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Omicron especially dangerous for the unvaccinated, WHO says

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A health worker inoculates a woman with the CoronaVac vaccine, developed by China’s Sinovac, at a vaccination centre in Bogota, on January 4, as the World Health Organisation (WHO) warned that Omicron’s dizzying spread increased the risk of newer, more dangerous variants emerging. AFP

Omicron especially dangerous for the unvaccinated, WHO says

The Omicron coronavirus variant of Covid-19 is dangerous – and especially so for those who have not been vaccinated against the disease, the World Health Organisation warned on January 12.

The WHO said the global surge in cases was being driven by Omicron, which is more transmissible than the previously dominant Delta variant.

More than 15 million cases were reported to the WHO last week – with millions more cases thought to have gone unrecorded.

But the UN health agency insisted there should be no surrender to the variant, dismissing the notion that it could be a welcome conduit to ending the pandemic.

“While Omicron causes less severe disease than Delta, it remains a dangerous virus – particularly for those who are unvaccinated,” WHO chief Tedros Adhanom Ghebreyesus told a press conference.

“We mustn’t allow this virus a free ride or wave the white flag, especially when so many people around the world remain unvaccinated.”

The “overwhelming majority” of people admitted to hospitals are unjabbed, he added.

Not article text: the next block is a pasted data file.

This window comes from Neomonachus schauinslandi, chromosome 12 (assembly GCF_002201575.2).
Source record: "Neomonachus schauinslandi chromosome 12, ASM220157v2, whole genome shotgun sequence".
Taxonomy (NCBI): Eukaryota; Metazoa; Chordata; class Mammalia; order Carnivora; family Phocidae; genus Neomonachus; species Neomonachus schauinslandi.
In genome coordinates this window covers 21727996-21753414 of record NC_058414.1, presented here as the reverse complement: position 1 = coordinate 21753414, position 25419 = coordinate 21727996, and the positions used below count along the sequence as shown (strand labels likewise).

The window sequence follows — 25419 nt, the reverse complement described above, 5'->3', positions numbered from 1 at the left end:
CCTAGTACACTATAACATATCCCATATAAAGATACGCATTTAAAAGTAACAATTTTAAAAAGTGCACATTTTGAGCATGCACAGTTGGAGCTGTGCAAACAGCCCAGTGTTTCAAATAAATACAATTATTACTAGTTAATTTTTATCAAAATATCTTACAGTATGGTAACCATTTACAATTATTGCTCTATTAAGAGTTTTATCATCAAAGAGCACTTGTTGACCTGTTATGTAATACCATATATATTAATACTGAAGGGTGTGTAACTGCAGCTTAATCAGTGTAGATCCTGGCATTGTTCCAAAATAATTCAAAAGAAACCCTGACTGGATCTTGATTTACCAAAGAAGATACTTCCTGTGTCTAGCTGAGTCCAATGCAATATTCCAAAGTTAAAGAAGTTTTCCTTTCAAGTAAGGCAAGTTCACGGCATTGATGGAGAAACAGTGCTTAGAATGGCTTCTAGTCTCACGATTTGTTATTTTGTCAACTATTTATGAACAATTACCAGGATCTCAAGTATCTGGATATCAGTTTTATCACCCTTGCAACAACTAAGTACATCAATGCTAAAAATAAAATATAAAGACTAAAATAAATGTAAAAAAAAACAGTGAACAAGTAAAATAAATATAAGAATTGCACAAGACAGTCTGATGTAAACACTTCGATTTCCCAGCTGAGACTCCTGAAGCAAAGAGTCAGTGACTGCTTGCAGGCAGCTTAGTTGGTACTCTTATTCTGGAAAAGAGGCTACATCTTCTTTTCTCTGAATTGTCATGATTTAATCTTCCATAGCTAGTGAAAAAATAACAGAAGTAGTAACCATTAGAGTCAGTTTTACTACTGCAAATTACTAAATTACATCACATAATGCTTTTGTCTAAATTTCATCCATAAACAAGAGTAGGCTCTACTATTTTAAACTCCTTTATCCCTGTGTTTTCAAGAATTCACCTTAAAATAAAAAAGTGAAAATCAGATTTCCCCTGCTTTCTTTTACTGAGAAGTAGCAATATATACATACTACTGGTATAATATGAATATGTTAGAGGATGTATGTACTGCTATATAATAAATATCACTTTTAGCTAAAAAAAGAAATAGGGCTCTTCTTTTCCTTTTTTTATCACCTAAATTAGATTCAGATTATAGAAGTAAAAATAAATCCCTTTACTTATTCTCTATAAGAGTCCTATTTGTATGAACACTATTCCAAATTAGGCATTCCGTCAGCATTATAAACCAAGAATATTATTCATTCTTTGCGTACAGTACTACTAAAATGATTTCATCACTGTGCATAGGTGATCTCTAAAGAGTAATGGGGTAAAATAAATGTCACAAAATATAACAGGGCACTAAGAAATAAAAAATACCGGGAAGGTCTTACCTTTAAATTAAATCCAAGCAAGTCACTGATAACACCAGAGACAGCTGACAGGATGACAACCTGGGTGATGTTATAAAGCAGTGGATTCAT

While vaccines remain very effective at preventing death and severe Covid-19 disease, they do not fully prevent transmission, said Tedros.

“More transmission means more hospitalisations, more deaths, more people off work -- including teachers and health workers – and more risk of another variant emerging that is even more transmissible and more deadly than Omicron.”

Tedros said that the numbers of deaths worldwide had stabilised at around 50,000 per week.

“Learning to live with this virus does not mean we can, or should, accept this number of deaths,” he said.

Vaccine inequity

Tedros wanted every country to have 10 per cent of their population vaccinated by the end of September 2021, 40 per cent by the end of December, and 70 percent by mid-2022.

But 90 countries have still not reached 40 per cent – with 36 of them still short of the 10-per-cent mark, he said.

“In Africa, over 85 per cent of people are yet to receive a single dose of vaccine. We can’t end the acute phase of the pandemic unless we close this gap,” said Tedros.

Wealthier countries had made it “three times as hard” for dose-starved low-income nations by exporting misinformation rather than vaccines, said Bruce Aylward, the WHO’s frontman on accessing coronavirus tools.

The WHO says Omicron had been identified in 149 countries by January 6.

Some hope that due to its increased transmissibility, Omicron will replace more severe variants and see Covid-19 shift from a pandemic into an endemic disease that is more manageable.

But WHO emergencies director Michael Ryan said: “This is not the time to declare this is a welcome virus.”

Maria Van Kerkhove the WHO’s technical lead on Covid-19, said it was difficult to predict the road ahead and Omicron was unlikely to be the last variant preoccupying minds at the UN health agency.

“We expect the virus will continue to evolve and become more fit . . . we expect to see outbreaks among unvaccinated individuals,” she said.

“The virus is well on its way to becoming endemic – but we’re not there yet.”

Meanwhile Tedros said pregnant women were not at higher risk of catching Covid-19, but were at higher risk of developing severe disease if they did so.

He called for pregnant women to have access to vaccines, and to be included in trials for new treatments and jabs.

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